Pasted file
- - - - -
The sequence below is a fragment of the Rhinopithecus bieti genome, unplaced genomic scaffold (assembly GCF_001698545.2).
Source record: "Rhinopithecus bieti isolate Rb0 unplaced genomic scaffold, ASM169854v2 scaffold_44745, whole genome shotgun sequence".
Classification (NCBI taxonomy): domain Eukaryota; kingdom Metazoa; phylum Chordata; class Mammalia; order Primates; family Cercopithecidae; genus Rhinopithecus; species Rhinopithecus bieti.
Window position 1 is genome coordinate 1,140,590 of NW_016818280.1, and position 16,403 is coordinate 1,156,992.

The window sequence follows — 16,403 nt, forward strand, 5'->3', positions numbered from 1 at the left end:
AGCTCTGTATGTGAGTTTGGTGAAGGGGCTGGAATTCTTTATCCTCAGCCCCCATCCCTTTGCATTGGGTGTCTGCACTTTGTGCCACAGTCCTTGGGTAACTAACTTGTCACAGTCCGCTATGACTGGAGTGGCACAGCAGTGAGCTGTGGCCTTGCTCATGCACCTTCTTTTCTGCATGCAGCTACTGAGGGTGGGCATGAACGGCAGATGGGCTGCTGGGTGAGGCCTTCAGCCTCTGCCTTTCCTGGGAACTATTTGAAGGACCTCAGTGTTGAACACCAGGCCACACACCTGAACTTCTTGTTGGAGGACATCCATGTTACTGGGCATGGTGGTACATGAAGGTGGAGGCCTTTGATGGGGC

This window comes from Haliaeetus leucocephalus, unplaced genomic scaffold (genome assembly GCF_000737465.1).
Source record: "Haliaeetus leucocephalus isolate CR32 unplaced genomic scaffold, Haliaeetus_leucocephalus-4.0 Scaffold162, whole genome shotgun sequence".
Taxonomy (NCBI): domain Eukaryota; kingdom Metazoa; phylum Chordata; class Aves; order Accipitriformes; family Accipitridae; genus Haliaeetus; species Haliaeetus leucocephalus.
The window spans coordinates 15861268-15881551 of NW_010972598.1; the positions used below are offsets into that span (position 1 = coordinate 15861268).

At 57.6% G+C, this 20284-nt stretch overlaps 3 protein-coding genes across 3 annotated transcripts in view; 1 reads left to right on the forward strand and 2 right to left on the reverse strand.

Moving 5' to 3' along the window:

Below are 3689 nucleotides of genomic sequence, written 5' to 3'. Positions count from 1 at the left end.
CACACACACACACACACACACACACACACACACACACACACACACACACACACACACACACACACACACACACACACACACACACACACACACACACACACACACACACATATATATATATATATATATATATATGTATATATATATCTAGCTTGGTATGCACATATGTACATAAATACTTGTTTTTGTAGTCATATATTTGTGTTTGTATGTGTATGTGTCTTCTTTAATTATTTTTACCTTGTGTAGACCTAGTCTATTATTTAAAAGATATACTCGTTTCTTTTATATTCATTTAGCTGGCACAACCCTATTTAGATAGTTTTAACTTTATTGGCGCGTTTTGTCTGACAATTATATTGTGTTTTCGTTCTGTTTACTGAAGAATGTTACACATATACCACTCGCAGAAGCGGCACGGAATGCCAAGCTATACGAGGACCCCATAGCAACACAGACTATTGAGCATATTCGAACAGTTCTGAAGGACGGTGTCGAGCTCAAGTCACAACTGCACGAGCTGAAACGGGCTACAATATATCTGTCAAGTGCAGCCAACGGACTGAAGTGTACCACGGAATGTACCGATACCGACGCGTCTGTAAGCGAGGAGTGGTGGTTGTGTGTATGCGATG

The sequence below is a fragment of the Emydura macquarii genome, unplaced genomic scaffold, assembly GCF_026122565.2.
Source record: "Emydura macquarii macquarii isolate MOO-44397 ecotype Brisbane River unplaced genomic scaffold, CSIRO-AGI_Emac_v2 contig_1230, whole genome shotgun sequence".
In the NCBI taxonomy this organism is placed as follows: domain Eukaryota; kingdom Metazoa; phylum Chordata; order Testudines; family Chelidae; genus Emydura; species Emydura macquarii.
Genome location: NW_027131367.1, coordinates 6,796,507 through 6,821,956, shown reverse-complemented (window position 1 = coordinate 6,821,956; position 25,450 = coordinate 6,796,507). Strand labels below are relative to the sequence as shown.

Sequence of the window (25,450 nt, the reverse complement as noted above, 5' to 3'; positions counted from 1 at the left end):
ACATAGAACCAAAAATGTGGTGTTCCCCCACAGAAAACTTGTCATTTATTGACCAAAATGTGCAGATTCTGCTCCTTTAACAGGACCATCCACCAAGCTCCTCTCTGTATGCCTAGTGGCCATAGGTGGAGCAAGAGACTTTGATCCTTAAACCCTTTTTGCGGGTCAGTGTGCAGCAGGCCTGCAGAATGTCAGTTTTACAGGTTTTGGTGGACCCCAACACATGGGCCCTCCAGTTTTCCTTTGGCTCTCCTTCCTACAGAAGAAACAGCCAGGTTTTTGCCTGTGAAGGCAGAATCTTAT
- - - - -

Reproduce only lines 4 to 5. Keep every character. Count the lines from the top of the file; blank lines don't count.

Window position 1 is genome coordinate 1,140,590 of NW_016818280.1, and position 16,403 is coordinate 1,156,992.

The window sequence follows — 16,403 nt, forward strand, 5'->3', positions numbered from 1 at the left end: